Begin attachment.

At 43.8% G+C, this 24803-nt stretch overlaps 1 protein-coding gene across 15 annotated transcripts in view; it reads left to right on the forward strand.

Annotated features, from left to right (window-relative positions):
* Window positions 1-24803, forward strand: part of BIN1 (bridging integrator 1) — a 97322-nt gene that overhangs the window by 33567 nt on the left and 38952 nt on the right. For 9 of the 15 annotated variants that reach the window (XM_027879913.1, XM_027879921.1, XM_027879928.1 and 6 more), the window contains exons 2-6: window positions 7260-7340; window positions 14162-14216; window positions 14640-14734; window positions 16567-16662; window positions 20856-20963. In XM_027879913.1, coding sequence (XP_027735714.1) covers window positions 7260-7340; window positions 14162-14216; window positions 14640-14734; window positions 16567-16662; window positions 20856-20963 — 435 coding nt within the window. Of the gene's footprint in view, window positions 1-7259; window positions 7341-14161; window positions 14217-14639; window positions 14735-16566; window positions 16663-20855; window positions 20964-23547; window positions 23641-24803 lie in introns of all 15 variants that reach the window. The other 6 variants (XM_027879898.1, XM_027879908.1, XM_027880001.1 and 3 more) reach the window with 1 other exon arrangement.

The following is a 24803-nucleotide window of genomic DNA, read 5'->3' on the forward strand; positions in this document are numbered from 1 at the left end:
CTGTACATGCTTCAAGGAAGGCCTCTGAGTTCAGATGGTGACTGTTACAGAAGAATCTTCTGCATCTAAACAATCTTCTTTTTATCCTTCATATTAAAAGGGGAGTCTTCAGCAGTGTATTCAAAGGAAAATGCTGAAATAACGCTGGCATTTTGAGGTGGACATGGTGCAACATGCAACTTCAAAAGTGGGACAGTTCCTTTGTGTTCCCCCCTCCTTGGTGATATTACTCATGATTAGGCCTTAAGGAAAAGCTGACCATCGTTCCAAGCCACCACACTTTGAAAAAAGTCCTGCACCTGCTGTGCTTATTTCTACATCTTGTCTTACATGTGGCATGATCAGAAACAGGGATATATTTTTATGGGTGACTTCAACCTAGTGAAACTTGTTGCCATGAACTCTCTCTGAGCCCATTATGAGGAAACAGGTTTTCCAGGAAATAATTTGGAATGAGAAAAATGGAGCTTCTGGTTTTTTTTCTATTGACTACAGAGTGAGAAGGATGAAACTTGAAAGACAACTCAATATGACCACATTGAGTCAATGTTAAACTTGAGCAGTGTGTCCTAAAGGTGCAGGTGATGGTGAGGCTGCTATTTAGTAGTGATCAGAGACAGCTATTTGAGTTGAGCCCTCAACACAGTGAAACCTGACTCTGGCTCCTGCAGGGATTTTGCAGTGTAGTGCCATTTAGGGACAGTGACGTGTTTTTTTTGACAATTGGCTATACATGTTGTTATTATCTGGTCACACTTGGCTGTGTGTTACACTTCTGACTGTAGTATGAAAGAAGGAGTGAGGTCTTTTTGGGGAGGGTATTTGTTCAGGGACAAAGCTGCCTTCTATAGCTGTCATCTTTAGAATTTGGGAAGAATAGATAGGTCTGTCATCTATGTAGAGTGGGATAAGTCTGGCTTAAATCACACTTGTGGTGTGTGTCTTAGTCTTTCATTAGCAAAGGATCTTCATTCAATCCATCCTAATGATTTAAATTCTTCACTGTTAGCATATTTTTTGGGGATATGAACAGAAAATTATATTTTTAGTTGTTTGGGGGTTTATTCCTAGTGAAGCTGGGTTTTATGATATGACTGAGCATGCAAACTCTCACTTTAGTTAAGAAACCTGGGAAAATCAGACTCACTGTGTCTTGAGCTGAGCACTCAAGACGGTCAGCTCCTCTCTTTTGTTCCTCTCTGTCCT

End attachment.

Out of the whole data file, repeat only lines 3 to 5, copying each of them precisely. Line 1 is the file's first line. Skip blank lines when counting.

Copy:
* Window positions 1-24803, forward strand: part of BIN1 (bridging integrator 1) — a 97322-nt gene that overhangs the window by 33567 nt on the left and 38952 nt on the right. For 9 of the 15 annotated variants that reach the window (XM_027879913.1, XM_027879921.1, XM_027879928.1 and 6 more), the window contains exons 2-6: window positions 7260-7340; window positions 14162-14216; window positions 14640-14734; window positions 16567-16662; window positions 20856-20963. In XM_027879913.1, coding sequence (XP_027735714.1) covers window positions 7260-7340; window positions 14162-14216; window positions 14640-14734; window positions 16567-16662; window positions 20856-20963 — 435 coding nt within the window. Of the gene's footprint in view, window positions 1-7259; window positions 7341-14161; window positions 14217-14639; window positions 14735-16566; window positions 16663-20855; window positions 20964-23547; window positions 23641-24803 lie in introns of all 15 variants that reach the window. The other 6 variants (XM_027879898.1, XM_027879908.1, XM_027880001.1 and 3 more) reach the window with 1 other exon arrangement.

The following is a 24803-nucleotide window of genomic DNA, read 5'->3' on the forward strand; positions in this document are numbered from 1 at the left end:
CTGTACATGCTTCAAGGAAGGCCTCTGAGTTCAGATGGTGACTGTTACAGAAGAATCTTCTGCATCTAAACAATCTTCTTTTTATCCTTCATATTAAAAGGGGAGTCTTCAGCAGTGTATTCAAAGGAAAATGCTGAAATAACGCTGGCATTTTGAGGTGGACATGGTGCAACATGCAACTTCAAAAGTGGGACAGTTCCTTTGTGTTCCCCCCTCCTTGGTGATATTACTCATGATTAGGCCTTAAGGAAAAGCTGACCATCGTTCCAAGCCACCACACTTTGAAAAAAGTCCTGCACCTGCTGTGCTTATTTCTACATCTTGTCTTACATGTGGCATGATCAGAAACAGGGATATATTTTTATGGGTGACTTCAACCTAGTGAAACTTGTTGCCATGAACTCTCTCTGAGCCCATTATGAGGAAACAGGTTTTCCAGGAAATAATTTGGAATGAGAAAAATGGAGCTTCTGGTTTTTTTTCTATTGACTACAGAGTGAGAAGGATGAAACTTGAAAGACAACTCAATATGACCACATTGAGTCAATGTTAAACTTGAGCAGTGTGTCCTAAAGGTGCAGGTGATGGTGAGGCTGCTATTTAGTAGTGATCAGAGACAGCTATTTGAGTTGAGCCCTCAACACAGTGAAACCTGACTCTGGCTCCTGCAGGGATTTTGCAGTGTAGTGCCATTTAGGGACAGTGACGTGTTTTTTTTGACAATTGGCTATACATGTTGTTATTATCTGGTCACACTTGGCTGTGTGTTACACTTCTGACTGTAGTATGAAAGAAGGAGTGAGGTCTTTTTGGGGAGGGTATTTGTTCAGGGACAAAGCTGCCTTCTATAGCTGTCATCTTTAGAATTTGGGAAGAATAGATAGGTCTGTCATCTATGTAGAGTGGGATAAGTCTGGCTTAAATCACACTTGTGGTGTGTGTCTTAGTCTTTCATTAGCAAAGGATCTTCATTCAATCCATCCTAATGATTTAAATTCTTCACTGTTAGCATATTTTTTGGGGATATGAACAGAAAATTATATTTTTAGTTGTTTGGGGGTTTATTCCTAGTGAAGCTGGGTTTTATGATATGACTGAGCATGCAAACTCTCACTTTAGTTAAGAAACCTGGGAAAATCAGACTCACTGTGTCTTGAGCTGAGCACTCAAGACGGTCAGCTCCTCTCTTTTGTTCCTCTCTGTCCT